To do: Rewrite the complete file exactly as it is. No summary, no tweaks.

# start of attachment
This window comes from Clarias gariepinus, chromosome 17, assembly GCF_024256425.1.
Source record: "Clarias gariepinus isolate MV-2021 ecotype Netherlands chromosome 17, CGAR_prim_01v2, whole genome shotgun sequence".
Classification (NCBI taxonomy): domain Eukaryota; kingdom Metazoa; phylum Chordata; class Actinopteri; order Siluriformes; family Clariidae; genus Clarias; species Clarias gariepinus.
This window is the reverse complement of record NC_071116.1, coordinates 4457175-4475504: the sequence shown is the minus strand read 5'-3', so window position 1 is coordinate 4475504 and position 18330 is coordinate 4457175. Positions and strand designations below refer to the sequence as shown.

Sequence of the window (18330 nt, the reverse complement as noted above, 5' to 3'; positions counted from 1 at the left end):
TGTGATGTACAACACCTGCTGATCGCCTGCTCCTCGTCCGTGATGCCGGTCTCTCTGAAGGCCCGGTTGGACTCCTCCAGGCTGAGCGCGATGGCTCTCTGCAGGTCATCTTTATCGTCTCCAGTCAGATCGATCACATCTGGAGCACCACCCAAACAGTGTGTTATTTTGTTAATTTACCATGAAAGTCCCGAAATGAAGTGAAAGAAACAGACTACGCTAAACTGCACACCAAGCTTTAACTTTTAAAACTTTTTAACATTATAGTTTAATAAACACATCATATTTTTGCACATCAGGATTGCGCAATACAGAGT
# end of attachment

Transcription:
This window comes from Clarias gariepinus, chromosome 17, assembly GCF_024256425.1.
Source record: "Clarias gariepinus isolate MV-2021 ecotype Netherlands chromosome 17, CGAR_prim_01v2, whole genome shotgun sequence".
Classification (NCBI taxonomy): domain Eukaryota; kingdom Metazoa; phylum Chordata; class Actinopteri; order Siluriformes; family Clariidae; genus Clarias; species Clarias gariepinus.
This window is the reverse complement of record NC_071116.1, coordinates 4457175-4475504: the sequence shown is the minus strand read 5'-3', so window position 1 is coordinate 4475504 and position 18330 is coordinate 4457175. Positions and strand designations below refer to the sequence as shown.

Sequence of the window (18330 nt, the reverse complement as noted above, 5' to 3'; positions counted from 1 at the left end):
TGTGATGTACAACACCTGCTGATCGCCTGCTCCTCGTCCGTGATGCCGGTCTCTCTGAAGGCCCGGTTGGACTCCTCCAGGCTGAGCGCGATGGCTCTCTGCAGGTCATCTTTATCGTCTCCAGTCAGATCGATCACATCTGGAGCACCACCCAAACAGTGTGTTATTTTGTTAATTTACCATGAAAGTCCCGAAATGAAGTGAAAGAAACAGACTACGCTAAACTGCACACCAAGCTTTAACTTTTAAAACTTTTTAACATTATAGTTTAATAAACACATCATATTTTTGCACATCAGGATTGCGCAATACAGAGT